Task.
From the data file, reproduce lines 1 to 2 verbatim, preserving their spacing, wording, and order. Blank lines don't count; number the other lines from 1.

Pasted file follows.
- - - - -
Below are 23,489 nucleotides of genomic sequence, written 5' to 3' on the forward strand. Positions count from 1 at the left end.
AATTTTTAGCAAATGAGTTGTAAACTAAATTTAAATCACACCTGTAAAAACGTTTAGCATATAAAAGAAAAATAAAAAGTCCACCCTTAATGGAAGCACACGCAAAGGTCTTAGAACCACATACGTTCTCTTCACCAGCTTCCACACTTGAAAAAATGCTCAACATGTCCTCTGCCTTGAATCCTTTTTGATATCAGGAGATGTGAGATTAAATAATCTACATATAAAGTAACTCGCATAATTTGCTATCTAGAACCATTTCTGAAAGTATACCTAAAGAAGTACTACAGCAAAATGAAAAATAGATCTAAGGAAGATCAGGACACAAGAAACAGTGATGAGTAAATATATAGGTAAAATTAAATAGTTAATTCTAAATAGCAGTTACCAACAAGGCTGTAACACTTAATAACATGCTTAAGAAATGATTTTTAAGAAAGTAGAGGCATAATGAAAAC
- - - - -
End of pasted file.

Below are 23,489 nucleotides of genomic sequence, written 5' to 3' on the forward strand. Positions count from 1 at the left end.
AATTTTTAGCAAATGAGTTGTAAACTAAATTTAAATCACACCTGTAAAAACGTTTAGCATATAAAAGAAAAATAAAAAGTCCACCCTTAATGGAAGCACACGCAAAGGTCTTAGAACCACATACGTTCTCTTCACCAGCTTCCACACTTGAAAAAATGCTCAACATGTCCTCTGCCTTGAATCCTTTTTGATATCAGGAGATGTGAGATTAAATAATCTACATATAAAGTAACTCGCATAATTTGCTATCTAGAACCATTTCTGAAAGTATACCTAAAGAAGTACTACAGCAAAATGAAAAATAGATCTAAGGAAGATCAGGACACAAGAAACAGTGATGAGTAAATATATAGGTAAAATTAAATAGTTAATTCTAAATAGCAGTTACCAACAAGGCTGTAACACTTAATAACATGCTTAAGAAATGATTTTTAAGAAAGTAGAGGCATAATGAAAAC